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France Bestows Highest Honor on U.S. World War II Vets

By Rudi Williams
American Forces Press Service

WASHINGTON, June 4, 2004 – France will bestow the Legion of Honor, that nation's highest award, upon 100 World War II American veterans this weekend.

Click photo for screen-resolution image
French defense attach Maj. Gen. Pascal Vinchon addressed 100 D-Day veterans assembled at the French Embassy in Washington June 3. He called their courage during the Normandy invasion "extraordinary." "We French people owe you our liberty," he said. "And we will never forget it." The veterans then traveled to France where they were to receive the Legion of Honor, France's highest honor, in ceremonies in Paris and Normandy. Photo by Rudi Williams
  

(Click photo for screen-resolution image);high-resolution image available.

French Minister of Defense Michele Alliot-Marie will present the decoration June 5 to 99 of the aging combat heroes who fought to liberate France from the Nazi stranglehold on Paris. The ceremony will take place at the Hotel des Invalides, the most prestigious historic military building in Paris.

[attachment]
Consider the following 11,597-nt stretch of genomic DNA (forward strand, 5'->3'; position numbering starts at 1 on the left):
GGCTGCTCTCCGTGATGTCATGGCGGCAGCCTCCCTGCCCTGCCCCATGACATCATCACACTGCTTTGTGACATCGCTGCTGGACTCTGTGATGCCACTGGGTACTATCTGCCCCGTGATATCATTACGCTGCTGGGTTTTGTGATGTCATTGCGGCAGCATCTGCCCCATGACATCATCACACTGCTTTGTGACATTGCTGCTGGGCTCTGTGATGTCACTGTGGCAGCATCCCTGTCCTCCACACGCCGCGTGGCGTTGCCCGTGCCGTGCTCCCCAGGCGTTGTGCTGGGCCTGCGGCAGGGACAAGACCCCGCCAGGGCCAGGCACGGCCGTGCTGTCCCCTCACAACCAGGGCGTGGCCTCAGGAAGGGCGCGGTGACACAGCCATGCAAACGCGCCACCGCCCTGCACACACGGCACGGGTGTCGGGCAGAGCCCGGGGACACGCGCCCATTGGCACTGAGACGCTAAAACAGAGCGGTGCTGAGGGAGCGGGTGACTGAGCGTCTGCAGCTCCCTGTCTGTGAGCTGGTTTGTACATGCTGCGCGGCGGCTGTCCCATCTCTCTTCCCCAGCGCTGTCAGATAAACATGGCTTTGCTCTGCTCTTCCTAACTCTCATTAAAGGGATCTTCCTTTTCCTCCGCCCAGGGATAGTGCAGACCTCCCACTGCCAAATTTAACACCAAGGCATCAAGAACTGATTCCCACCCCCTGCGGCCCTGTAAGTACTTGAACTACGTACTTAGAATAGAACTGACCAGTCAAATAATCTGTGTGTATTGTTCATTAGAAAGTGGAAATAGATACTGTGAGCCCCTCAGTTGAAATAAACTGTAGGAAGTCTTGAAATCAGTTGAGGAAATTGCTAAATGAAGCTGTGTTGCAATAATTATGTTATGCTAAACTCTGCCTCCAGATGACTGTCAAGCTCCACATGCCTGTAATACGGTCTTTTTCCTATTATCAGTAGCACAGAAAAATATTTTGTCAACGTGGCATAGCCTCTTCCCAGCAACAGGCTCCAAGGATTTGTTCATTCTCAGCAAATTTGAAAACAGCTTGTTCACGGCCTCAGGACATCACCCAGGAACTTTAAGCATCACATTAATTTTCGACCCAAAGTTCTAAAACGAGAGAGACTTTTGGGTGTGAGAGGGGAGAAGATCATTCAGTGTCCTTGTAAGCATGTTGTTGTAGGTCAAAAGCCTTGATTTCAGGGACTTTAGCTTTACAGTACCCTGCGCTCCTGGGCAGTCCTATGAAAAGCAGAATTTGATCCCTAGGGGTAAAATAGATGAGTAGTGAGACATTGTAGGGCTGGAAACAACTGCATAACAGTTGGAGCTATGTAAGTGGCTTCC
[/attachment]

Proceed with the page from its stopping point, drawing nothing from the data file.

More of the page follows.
On June 6, D-Day, those same veterans will travel to Normandy, where French President Jacques Chirac will present the 100th veteran the Legion of Honor during an international ceremony. President Bush and 15 other heads of state are slated to attend also.

Before leaving for Paris, the 100 veterans and their families were honored with a reception here June 3 at the French Embassy. The group gathered in the embassy's theater for the showing of the short film "Operation Open Arms/D- Day," where French defense attach Maj. Gen. Pascal Vinchon called the veterans' courage during the Normandy invasion "extraordinary."

"You were prepared to sacrifice everything, including your love for freedom," Vinchon said. "Many of your comrades never saw France liberated. For sure, they're very present in our minds today and forever.